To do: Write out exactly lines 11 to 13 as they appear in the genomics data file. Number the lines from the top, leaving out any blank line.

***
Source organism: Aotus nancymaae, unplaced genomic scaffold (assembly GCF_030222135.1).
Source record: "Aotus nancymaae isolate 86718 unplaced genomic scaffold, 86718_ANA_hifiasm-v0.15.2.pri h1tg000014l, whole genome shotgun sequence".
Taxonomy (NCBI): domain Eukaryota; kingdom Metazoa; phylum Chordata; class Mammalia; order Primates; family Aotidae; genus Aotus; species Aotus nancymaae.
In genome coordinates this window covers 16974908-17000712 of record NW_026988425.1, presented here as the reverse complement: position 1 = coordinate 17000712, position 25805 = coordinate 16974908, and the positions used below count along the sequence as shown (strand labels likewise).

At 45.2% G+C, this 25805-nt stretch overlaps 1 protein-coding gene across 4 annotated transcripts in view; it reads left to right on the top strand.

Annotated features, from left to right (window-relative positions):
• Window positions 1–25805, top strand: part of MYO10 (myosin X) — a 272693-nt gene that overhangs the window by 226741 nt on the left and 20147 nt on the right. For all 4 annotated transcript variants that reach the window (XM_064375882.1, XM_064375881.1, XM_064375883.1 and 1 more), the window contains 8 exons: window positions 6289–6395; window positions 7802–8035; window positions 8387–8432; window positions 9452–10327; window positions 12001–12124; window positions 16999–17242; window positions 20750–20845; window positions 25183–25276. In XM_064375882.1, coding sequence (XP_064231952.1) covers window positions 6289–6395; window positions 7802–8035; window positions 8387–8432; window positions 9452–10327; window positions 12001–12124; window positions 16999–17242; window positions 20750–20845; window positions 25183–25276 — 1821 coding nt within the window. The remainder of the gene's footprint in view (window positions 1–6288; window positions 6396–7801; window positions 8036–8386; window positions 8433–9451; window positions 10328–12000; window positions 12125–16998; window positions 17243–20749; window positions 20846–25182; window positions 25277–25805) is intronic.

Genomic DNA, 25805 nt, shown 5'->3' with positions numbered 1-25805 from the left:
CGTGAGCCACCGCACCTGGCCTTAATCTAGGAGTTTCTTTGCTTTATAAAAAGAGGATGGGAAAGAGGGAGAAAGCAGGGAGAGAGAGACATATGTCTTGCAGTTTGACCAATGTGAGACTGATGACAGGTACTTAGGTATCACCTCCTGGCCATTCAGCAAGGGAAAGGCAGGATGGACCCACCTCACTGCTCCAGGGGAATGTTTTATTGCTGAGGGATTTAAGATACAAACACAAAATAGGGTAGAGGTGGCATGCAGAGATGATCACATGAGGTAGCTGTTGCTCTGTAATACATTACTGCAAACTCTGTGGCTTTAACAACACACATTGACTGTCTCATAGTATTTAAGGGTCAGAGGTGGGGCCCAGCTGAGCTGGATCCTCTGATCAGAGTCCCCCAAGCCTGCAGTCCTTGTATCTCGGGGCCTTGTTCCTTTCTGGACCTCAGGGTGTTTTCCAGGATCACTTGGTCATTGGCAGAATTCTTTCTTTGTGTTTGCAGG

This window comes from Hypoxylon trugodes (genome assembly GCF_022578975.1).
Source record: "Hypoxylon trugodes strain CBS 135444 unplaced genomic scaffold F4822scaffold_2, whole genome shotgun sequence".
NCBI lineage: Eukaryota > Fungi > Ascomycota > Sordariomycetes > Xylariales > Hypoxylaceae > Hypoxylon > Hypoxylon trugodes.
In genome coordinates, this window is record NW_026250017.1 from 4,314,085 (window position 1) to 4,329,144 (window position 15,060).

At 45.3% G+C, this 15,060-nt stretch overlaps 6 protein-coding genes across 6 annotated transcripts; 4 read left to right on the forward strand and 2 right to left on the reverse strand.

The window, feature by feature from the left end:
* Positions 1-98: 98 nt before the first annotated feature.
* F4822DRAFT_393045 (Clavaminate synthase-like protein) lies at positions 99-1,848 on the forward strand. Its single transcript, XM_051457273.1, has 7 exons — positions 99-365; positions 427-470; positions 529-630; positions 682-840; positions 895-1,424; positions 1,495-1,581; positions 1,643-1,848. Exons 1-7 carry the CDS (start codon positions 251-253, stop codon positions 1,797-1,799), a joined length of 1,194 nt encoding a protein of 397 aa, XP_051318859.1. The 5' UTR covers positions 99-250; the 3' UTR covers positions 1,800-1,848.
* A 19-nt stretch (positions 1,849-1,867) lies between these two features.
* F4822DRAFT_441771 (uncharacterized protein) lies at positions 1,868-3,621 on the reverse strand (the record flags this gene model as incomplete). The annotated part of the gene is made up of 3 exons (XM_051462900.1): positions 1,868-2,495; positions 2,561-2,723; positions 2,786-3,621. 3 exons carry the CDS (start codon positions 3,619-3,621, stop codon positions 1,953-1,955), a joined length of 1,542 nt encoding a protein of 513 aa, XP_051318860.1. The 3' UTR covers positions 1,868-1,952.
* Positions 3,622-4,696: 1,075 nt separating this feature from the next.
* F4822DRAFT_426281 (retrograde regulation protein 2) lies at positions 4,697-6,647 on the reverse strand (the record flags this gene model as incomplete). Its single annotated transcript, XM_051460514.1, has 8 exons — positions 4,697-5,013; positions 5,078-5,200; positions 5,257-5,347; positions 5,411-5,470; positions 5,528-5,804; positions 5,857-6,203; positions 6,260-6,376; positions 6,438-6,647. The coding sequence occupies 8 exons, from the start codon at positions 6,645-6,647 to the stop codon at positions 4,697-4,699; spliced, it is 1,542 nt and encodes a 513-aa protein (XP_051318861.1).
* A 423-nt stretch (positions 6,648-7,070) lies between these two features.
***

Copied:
Source record: "Hypoxylon trugodes strain CBS 135444 unplaced genomic scaffold F4822scaffold_2, whole genome shotgun sequence".
NCBI lineage: Eukaryota > Fungi > Ascomycota > Sordariomycetes > Xylariales > Hypoxylaceae > Hypoxylon > Hypoxylon trugodes.
In genome coordinates, this window is record NW_026250017.1 from 4,314,085 (window position 1) to 4,329,144 (window position 15,060).